South of Market
The Seal of San Francisco adopted in 1859 features a sailor and a miner flanking a shield that bears a steamer ship entering the Golden Gate. Above the shield a Phoenix foretold of the great fire to come in 1906 and below the shield, the city’s motto, ‘Gold in Peace, Iron in War.’
This particular seal graces the outside of San Francisco’s Hall of Justice on Bryant Street and was created by my dear friend Spero Anargyros (1915-2004). Spero has appeared in this site before here.
This monument began as a 42 ton block of White Sierra granite from the Raymond Granite Quarry, Raymond, California, in the Sierra foothills of Madera County. Starting in early 1960 and after several months, the monument was moved to and completed in San Francisco. It is 15 ft. in diameter, 2 ft. thick and weighs approximately 20 tons. At the time it was considered to be the largest single piece of granite statuary in California.
From a wonderful article in the San Francisco Chronicle following Spero’s death:
“It turns out I’m very radical,” Mr. Anargyros often said, “because I do things people recognize.”
His commissions took the sculptor around the world, and he designed official medallions to commemorate the Golden Gate Bridge, Hawaii’s statehood, Mount Rushmore, Yellowstone National Park and the Alaska Centennial.
Mr. Anargyros dismissed modern sculpture instructors who “teach the virtue of hoping for happy accidents.”
“There is enough beauty around us to copy,” he said in a 1964 interview. “Why try to improve on it by imagining things?”
Mr. Anargyros, the son of a Greek immigrant florist, was a native of New York City and a student at the Art Students League of New York. He worked on the enormous 70-figureMormon Church monument in Salt Lake City titled “This Is the Place” before coming to San Francisco in the 1950s.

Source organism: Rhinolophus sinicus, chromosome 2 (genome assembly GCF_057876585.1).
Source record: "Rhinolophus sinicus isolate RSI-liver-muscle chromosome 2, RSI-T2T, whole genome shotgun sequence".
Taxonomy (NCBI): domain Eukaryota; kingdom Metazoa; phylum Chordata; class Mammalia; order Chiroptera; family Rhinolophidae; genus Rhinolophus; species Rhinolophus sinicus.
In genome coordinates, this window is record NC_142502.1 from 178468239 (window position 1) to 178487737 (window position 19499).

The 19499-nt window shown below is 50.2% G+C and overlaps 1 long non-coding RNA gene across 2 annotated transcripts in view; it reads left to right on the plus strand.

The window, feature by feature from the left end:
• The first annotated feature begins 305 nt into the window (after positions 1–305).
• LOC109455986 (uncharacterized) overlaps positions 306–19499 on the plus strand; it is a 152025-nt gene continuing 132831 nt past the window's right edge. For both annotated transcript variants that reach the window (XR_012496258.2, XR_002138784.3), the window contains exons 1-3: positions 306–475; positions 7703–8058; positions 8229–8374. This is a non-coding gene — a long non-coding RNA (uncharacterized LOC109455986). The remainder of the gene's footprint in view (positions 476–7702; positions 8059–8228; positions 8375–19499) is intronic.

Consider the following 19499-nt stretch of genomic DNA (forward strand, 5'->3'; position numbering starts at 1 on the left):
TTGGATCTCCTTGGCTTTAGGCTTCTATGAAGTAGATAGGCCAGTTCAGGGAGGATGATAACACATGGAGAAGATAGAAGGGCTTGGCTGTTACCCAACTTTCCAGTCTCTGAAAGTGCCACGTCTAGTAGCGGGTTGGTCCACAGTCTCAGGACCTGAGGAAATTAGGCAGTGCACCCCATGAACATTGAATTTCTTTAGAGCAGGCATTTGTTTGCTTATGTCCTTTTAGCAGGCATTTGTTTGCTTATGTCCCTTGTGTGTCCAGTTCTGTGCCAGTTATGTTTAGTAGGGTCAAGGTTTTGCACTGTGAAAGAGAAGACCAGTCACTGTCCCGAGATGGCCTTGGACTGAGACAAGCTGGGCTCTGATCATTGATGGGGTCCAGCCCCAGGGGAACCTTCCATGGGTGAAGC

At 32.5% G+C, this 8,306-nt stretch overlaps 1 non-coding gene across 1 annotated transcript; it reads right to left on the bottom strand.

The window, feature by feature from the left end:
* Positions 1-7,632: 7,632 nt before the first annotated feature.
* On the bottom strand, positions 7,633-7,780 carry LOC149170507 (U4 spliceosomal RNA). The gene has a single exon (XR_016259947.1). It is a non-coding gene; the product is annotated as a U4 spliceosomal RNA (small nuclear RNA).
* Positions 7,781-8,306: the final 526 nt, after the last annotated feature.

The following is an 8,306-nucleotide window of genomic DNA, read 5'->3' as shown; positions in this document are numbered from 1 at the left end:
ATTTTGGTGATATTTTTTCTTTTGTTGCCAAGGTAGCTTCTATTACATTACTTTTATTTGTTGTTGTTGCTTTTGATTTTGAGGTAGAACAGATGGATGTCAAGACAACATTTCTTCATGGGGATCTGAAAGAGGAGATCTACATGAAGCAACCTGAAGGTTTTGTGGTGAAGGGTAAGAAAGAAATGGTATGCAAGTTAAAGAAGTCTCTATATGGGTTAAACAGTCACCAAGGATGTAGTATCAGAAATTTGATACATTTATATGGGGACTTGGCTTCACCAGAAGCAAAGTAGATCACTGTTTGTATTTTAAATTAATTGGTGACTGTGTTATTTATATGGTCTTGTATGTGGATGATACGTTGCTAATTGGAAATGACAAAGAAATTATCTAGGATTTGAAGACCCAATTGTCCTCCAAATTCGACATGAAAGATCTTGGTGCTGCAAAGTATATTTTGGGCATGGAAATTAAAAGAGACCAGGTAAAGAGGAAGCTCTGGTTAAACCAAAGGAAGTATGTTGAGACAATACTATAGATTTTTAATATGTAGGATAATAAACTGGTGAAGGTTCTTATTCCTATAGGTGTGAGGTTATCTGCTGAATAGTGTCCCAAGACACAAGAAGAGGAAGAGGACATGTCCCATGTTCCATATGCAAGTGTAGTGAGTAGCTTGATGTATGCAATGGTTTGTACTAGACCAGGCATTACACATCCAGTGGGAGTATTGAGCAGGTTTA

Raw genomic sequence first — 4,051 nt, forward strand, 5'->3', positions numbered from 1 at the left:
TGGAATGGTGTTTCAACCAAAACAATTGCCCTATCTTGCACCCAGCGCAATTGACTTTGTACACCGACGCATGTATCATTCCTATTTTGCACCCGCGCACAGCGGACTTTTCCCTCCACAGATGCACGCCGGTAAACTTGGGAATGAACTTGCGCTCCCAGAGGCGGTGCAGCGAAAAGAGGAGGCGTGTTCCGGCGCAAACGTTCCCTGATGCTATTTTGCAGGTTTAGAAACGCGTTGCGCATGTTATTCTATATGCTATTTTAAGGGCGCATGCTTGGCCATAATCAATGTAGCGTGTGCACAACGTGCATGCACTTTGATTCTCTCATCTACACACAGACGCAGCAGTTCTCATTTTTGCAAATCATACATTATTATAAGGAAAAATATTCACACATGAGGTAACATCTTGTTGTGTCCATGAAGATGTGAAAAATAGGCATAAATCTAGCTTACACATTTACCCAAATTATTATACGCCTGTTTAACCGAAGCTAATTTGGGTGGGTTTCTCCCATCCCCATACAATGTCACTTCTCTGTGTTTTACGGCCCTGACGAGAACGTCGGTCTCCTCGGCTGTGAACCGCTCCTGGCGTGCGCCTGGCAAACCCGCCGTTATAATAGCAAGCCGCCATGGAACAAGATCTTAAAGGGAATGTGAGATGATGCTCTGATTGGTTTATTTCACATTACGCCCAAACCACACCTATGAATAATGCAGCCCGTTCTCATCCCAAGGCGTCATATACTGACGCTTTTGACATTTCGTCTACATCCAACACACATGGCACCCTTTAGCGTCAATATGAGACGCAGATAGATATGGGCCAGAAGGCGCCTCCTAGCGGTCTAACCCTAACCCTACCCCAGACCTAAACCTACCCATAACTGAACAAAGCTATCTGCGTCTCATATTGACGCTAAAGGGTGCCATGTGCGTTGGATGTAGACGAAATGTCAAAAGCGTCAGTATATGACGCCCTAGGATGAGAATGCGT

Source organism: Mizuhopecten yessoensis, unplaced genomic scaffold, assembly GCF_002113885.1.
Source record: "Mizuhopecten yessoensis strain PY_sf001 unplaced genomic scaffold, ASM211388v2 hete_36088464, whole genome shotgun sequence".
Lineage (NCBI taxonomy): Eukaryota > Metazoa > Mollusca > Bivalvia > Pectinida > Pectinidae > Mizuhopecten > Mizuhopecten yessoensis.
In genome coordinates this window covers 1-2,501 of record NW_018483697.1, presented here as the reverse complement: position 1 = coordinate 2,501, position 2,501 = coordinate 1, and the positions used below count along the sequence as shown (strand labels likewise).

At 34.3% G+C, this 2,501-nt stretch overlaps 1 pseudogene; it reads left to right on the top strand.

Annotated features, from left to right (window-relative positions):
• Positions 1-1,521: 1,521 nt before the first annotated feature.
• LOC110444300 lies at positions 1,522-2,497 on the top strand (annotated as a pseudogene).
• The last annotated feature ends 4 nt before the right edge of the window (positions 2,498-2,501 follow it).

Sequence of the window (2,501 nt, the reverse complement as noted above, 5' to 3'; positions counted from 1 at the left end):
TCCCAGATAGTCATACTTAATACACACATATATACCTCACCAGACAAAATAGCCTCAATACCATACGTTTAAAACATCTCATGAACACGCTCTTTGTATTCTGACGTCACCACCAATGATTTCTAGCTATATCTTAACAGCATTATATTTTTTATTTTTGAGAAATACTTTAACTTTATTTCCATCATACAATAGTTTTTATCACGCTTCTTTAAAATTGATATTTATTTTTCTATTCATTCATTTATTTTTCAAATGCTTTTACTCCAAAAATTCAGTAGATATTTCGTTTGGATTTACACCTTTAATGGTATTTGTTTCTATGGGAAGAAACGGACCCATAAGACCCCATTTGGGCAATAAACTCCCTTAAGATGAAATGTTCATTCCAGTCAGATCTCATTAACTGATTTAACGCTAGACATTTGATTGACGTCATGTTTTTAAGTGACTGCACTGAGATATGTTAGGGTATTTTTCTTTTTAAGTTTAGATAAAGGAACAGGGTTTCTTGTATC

From his light, lofty studio on Clay Street in North Beach, Mr. Anargyros crafted such pieces as the 21-ton granite seal for the Hall of Justice and restored the 23-foot-tall neoclassical figures for the Palace of Fine Arts. He later moved his studio to Brisbane.
In 1974, a bemused Mr. Anargyros found himself in the center of an art censorship flap when a photograph of his female nude sculptures was ordered ripped from 10,000 copies of the monthly magazine of the San Francisco Chamber of Commerce.
“The one with the breasts … is less scandalous than the Venus de Milo, who had no arms to distract attention,” Mr. Anargyros said.
In 1981, he was commissioned to recreate two historic bronze sculptures for the front doors of the state Capitol, which was undergoing restoration. The sculptures depict a bear and a horse, and the other shows an Indian woman protecting her baby from a buffalo.
Mr. Anargyros also sculpted actor Kirk Douglas, restaurateur Vic Bergeron and airline executive Edward Daley. Last year, while confined to a wheelchair, he completed a 3-by-5-foot bas relief sculpture of Nelson Mandela.
“I was lucky,” he said. “Early in life I found something I loved to do, and I’ve been doing it ever since.”